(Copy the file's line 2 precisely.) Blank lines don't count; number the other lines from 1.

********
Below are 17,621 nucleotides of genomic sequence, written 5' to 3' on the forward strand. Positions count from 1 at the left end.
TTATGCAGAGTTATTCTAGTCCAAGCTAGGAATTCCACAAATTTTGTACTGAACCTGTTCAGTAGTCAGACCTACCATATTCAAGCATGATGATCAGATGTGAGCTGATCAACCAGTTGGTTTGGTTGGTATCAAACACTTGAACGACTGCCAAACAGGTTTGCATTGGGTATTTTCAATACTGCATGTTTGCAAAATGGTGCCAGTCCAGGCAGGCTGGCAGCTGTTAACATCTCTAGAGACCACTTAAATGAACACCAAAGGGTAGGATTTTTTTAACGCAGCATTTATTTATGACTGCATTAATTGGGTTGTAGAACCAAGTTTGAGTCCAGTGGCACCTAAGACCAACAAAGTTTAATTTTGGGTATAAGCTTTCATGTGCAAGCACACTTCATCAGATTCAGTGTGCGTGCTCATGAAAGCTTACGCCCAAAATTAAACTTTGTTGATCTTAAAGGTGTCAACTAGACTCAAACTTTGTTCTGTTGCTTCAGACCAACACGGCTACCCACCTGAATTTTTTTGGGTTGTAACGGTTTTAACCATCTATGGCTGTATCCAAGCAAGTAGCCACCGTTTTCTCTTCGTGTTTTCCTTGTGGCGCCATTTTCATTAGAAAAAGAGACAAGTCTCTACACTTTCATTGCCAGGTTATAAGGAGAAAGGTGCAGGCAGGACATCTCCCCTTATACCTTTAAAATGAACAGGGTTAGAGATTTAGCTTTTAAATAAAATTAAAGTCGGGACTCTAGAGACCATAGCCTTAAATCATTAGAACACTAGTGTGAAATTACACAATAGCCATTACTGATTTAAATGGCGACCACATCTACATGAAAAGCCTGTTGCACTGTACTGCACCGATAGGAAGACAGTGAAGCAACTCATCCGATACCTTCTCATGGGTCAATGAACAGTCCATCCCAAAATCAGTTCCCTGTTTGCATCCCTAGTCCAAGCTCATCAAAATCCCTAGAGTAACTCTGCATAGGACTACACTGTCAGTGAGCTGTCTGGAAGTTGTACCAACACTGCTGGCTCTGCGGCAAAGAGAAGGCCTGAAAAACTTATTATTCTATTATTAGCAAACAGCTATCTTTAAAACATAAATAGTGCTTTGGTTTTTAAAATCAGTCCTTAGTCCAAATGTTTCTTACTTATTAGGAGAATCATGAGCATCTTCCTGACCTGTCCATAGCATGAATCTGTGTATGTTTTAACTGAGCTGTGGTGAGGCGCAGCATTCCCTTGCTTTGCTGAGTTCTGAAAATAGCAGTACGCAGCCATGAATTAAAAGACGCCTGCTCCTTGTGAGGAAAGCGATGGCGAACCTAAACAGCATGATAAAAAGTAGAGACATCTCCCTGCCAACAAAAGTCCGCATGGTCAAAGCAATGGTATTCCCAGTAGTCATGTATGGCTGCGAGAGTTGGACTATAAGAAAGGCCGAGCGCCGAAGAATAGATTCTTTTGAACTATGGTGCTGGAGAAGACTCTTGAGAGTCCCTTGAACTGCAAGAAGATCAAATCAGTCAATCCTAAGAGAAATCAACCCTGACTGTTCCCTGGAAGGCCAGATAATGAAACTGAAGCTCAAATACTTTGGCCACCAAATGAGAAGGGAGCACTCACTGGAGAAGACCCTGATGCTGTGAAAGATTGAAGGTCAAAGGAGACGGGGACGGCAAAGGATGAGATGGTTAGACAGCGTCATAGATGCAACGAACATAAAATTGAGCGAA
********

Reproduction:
TTATGCAGAGTTATTCTAGTCCAAGCTAGGAATTCCACAAATTTTGTACTGAACCTGTTCAGTAGTCAGACCTACCATATTCAAGCATGATGATCAGATGTGAGCTGATCAACCAGTTGGTTTGGTTGGTATCAAACACTTGAACGACTGCCAAACAGGTTTGCATTGGGTATTTTCAATACTGCATGTTTGCAAAATGGTGCCAGTCCAGGCAGGCTGGCAGCTGTTAACATCTCTAGAGACCACTTAAATGAACACCAAAGGGTAGGATTTTTTTAACGCAGCATTTATTTATGACTGCATTAATTGGGTTGTAGAACCAAGTTTGAGTCCAGTGGCACCTAAGACCAACAAAGTTTAATTTTGGGTATAAGCTTTCATGTGCAAGCACACTTCATCAGATTCAGTGTGCGTGCTCATGAAAGCTTACGCCCAAAATTAAACTTTGTTGATCTTAAAGGTGTCAACTAGACTCAAACTTTGTTCTGTTGCTTCAGACCAACACGGCTACCCACCTGAATTTTTTTGGGTTGTAACGGTTTTAACCATCTATGGCTGTATCCAAGCAAGTAGCCACCGTTTTCTCTTCGTGTTTTCCTTGTGGCGCCATTTTCATTAGAAAAAGAGACAAGTCTCTACACTTTCATTGCCAGGTTATAAGGAGAAAGGTGCAGGCAGGACATCTCCCCTTATACCTTTAAAATGAACAGGGTTAGAGATTTAGCTTTTAAATAAAATTAAAGTCGGGACTCTAGAGACCATAGCCTTAAATCATTAGAACACTAGTGTGAAATTACACAATAGCCATTACTGATTTAAATGGCGACCACATCTACATGAAAAGCCTGTTGCACTGTACTGCACCGATAGGAAGACAGTGAAGCAACTCATCCGATACCTTCTCATGGGTCAATGAACAGTCCATCCCAAAATCAGTTCCCTGTTTGCATCCCTAGTCCAAGCTCATCAAAATCCCTAGAGTAACTCTGCATAGGACTACACTGTCAGTGAGCTGTCTGGAAGTTGTACCAACACTGCTGGCTCTGCGGCAAAGAGAAGGCCTGAAAAACTTATTATTCTATTATTAGCAAACAGCTATCTTTAAAACATAAATAGTGCTTTGGTTTTTAAAATCAGTCCTTAGTCCAAATGTTTCTTACTTATTAGGAGAATCATGAGCATCTTCCTGACCTGTCCATAGCATGAATCTGTGTATGTTTTAACTGAGCTGTGGTGAGGCGCAGCATTCCCTTGCTTTGCTGAGTTCTGAAAATAGCAGTACGCAGCCATGAATTAAAAGACGCCTGCTCCTTGTGAGGAAAGCGATGGCGAACCTAAACAGCATGATAAAAAGTAGAGACATCTCCCTGCCAACAAAAGTCCGCATGGTCAAAGCAATGGTATTCCCAGTAGTCATGTATGGCTGCGAGAGTTGGACTATAAGAAAGGCCGAGCGCCGAAGAATAGATTCTTTTGAACTATGGTGCTGGAGAAGACTCTTGAGAGTCCCTTGAACTGCAAGAAGATCAAATCAGTCAATCCTAAGAGAAATCAACCCTGACTGTTCCCTGGAAGGCCAGATAATGAAACTGAAGCTCAAATACTTTGGCCACCAAATGAGAAGGGAGCACTCACTGGAGAAGACCCTGATGCTGTGAAAGATTGAAGGTCAAAGGAGACGGGGACGGCAAAGGATGAGATGGTTAGACAGCGTCATAGATGCAACGAACATAAAATTGAGCGAA